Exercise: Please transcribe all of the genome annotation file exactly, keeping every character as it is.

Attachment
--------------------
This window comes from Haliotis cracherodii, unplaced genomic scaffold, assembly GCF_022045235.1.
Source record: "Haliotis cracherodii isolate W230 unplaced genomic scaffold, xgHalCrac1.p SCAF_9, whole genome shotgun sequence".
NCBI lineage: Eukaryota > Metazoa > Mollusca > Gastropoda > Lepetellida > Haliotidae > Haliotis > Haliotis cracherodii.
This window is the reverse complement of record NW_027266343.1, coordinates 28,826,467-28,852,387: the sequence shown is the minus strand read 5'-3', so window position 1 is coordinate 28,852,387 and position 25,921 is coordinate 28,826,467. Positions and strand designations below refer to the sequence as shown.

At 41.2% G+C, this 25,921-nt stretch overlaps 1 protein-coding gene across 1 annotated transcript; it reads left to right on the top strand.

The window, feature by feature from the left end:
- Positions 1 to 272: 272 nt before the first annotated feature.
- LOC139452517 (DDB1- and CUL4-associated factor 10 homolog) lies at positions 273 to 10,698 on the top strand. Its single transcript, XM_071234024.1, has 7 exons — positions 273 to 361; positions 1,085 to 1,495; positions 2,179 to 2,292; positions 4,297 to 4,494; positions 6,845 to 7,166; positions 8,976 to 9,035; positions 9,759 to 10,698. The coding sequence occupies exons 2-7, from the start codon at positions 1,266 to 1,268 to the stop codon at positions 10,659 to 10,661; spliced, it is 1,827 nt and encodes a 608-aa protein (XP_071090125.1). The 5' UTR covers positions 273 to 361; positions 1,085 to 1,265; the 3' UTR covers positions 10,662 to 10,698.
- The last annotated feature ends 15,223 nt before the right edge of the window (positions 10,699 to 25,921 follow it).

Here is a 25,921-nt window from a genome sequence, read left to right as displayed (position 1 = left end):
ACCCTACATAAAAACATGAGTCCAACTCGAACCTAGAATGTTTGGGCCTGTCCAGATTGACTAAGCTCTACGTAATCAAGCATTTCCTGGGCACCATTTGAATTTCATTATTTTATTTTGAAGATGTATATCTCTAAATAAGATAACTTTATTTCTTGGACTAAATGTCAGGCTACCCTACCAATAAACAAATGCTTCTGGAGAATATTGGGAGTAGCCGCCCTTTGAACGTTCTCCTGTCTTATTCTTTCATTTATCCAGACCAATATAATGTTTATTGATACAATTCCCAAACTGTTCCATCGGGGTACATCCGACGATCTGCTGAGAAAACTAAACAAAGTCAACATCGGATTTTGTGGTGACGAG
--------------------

This window comes from Haliotis cracherodii, unplaced genomic scaffold, assembly GCF_022045235.1.
Source record: "Haliotis cracherodii isolate W230 unplaced genomic scaffold, xgHalCrac1.p SCAF_9, whole genome shotgun sequence".
NCBI lineage: Eukaryota > Metazoa > Mollusca > Gastropoda > Lepetellida > Haliotidae > Haliotis > Haliotis cracherodii.
This window is the reverse complement of record NW_027266343.1, coordinates 28,826,467-28,852,387: the sequence shown is the minus strand read 5'-3', so window position 1 is coordinate 28,852,387 and position 25,921 is coordinate 28,826,467. Positions and strand designations below refer to the sequence as shown.

At 41.2% G+C, this 25,921-nt stretch overlaps 1 protein-coding gene across 1 annotated transcript; it reads left to right on the top strand.

The window, feature by feature from the left end:
- Positions 1 to 272: 272 nt before the first annotated feature.
- LOC139452517 (DDB1- and CUL4-associated factor 10 homolog) lies at positions 273 to 10,698 on the top strand. Its single transcript, XM_071234024.1, has 7 exons — positions 273 to 361; positions 1,085 to 1,495; positions 2,179 to 2,292; positions 4,297 to 4,494; positions 6,845 to 7,166; positions 8,976 to 9,035; positions 9,759 to 10,698. The coding sequence occupies exons 2-7, from the start codon at positions 1,266 to 1,268 to the stop codon at positions 10,659 to 10,661; spliced, it is 1,827 nt and encodes a 608-aa protein (XP_071090125.1). The 5' UTR covers positions 273 to 361; positions 1,085 to 1,265; the 3' UTR covers positions 10,662 to 10,698.
- The last annotated feature ends 15,223 nt before the right edge of the window (positions 10,699 to 25,921 follow it).

Here is a 25,921-nt window from a genome sequence, read left to right as displayed (position 1 = left end):
ACCCTACATAAAAACATGAGTCCAACTCGAACCTAGAATGTTTGGGCCTGTCCAGATTGACTAAGCTCTACGTAATCAAGCATTTCCTGGGCACCATTTGAATTTCATTATTTTATTTTGAAGATGTATATCTCTAAATAAGATAACTTTATTTCTTGGACTAAATGTCAGGCTACCCTACCAATAAACAAATGCTTCTGGAGAATATTGGGAGTAGCCGCCCTTTGAACGTTCTCCTGTCTTATTCTTTCATTTATCCAGACCAATATAATGTTTATTGATACAATTCCCAAACTGTTCCATCGGGGTACATCCGACGATCTGCTGAGAAAACTAAACAAAGTCAACATCGGATTTTGTGGTGACGAG